• Overall interest rate approx 5%.
  • 2.7% long term debt is floating, the rest covered by interest rate caps or swaps.
Not much risk there...

When is refinancing required? Safe for the next five years, with 4-500m a year due for refinancing, should be safely covered by CFI. The are:
  • 2013, when 420m sukuk due (940m in total due for that year)
  • More than half their debt (400m out of 700m) is due after 2015, not detailed when.
I believe that current debt levels are sustainable.

Future Capex

As of 09: 16bn contractual capital commitments., with 8bn optional.

AirAsia has deferred aircraft orders 3 times: in July 09 8 A320s, another 8 in October, and 7 in October this year.

Planes Due

Source: table from The Star, adding the latest deferment. I did not find anywhere to confirm these numbers.

Tony Fernandez stated they would like to receive 12 aircraft per year, and keep their current gearing level (Oct 2010). additional financing may come from the planned IPO of AirAsia Thailand, Air Asia Indonesia and AirAsiaX.

Main risks:
  • Fuel prices. In 09, fuel was their largest cost (30% of revenue). Higher fuel prices will increase airline ticket prices industry-wide, lowering the difference between full service and LCCs.
  • External events. e.g.: SARS, 911, tsunami
  • They trip up on execution. eg: New routes/planes are not filled as they expected.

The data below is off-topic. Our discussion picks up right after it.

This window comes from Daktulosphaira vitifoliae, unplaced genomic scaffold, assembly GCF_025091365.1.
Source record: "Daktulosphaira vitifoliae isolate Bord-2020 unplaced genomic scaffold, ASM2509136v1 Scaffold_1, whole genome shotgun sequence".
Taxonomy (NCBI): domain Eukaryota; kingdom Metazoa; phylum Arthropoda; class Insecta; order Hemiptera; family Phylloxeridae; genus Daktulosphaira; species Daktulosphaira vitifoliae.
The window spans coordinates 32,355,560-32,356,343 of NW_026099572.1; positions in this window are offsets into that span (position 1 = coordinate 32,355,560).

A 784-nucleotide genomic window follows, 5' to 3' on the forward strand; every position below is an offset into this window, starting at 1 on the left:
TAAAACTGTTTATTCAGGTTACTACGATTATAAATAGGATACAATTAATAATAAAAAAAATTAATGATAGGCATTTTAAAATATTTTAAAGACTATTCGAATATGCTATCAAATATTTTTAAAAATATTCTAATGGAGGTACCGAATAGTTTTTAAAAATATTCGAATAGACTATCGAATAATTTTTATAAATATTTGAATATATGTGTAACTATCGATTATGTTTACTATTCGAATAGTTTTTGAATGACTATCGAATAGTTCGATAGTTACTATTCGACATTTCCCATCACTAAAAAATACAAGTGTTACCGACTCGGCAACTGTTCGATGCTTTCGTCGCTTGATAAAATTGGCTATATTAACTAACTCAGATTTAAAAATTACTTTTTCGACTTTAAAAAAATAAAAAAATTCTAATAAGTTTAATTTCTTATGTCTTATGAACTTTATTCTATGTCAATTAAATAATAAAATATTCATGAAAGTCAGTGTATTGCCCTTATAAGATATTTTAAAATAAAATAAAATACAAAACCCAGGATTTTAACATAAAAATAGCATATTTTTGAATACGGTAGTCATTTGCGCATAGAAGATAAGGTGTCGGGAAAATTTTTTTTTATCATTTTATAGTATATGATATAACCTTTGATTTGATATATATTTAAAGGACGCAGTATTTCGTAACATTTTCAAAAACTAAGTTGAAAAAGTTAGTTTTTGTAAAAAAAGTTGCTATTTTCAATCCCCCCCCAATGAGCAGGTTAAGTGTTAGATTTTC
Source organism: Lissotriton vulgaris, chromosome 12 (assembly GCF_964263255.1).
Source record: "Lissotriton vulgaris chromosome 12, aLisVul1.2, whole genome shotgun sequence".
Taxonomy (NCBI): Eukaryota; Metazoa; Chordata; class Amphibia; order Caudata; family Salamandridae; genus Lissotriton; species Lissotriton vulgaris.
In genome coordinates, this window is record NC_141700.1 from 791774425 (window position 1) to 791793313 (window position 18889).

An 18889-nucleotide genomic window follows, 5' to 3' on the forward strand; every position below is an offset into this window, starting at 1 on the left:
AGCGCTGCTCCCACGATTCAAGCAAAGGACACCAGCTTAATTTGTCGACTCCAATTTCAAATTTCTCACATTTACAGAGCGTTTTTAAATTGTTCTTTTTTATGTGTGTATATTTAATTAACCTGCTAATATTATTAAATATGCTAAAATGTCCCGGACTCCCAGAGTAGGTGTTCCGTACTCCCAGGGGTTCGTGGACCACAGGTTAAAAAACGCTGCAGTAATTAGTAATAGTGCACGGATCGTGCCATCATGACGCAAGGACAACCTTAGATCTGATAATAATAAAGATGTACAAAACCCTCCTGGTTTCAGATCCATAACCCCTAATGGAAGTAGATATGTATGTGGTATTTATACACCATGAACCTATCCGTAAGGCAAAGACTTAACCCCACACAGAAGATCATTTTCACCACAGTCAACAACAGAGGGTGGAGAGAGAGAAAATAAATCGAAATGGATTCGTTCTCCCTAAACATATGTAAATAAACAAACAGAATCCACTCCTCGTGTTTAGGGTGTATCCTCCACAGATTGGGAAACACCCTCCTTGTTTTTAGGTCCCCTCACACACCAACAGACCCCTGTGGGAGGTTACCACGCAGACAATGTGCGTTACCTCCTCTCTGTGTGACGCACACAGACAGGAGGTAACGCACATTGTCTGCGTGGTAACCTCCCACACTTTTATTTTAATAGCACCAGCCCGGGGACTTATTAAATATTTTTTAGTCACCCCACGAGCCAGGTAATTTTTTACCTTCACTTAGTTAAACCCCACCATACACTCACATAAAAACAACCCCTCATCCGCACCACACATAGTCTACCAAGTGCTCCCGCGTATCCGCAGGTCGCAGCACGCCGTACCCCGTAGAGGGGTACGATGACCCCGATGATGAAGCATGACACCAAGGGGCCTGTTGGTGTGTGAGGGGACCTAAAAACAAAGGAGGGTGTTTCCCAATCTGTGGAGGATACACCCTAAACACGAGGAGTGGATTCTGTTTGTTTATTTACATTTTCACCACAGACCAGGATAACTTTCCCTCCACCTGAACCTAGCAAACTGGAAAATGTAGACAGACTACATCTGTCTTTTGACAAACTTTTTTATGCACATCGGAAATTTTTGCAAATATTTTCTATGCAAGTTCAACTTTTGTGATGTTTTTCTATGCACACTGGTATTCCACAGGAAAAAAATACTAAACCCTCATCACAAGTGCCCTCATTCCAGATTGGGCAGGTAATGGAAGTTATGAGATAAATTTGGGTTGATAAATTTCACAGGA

Sexy, fast growing and profitable company. But too much debt. Need to see:
  • Clarification of future expansion plans. In particular: timetable for plane deliveries, debt refinancing schedule. Calculate if their cashflow can support it.
  • Since I only buy shares in a severe downturn, see how well revenues hold up. Rising or flat sales in a declining economy will confirm that the Asian LCC market is still in its growth stage. Eventually the market will mature, and follow the general economy.

Sunday, August 29, 2010

Petra foods

Consists of 2 businesses:
  • Branded consumer division, which manufactures their own branded confectionery products and distributes 3rd party products in SEA (mainly Indonesia).
  • Cocoa ingredients division, which processes cocoa into chocolate ingredients used by chocolate manufacturers (e.g.: Mars, Cadbury, Meiji)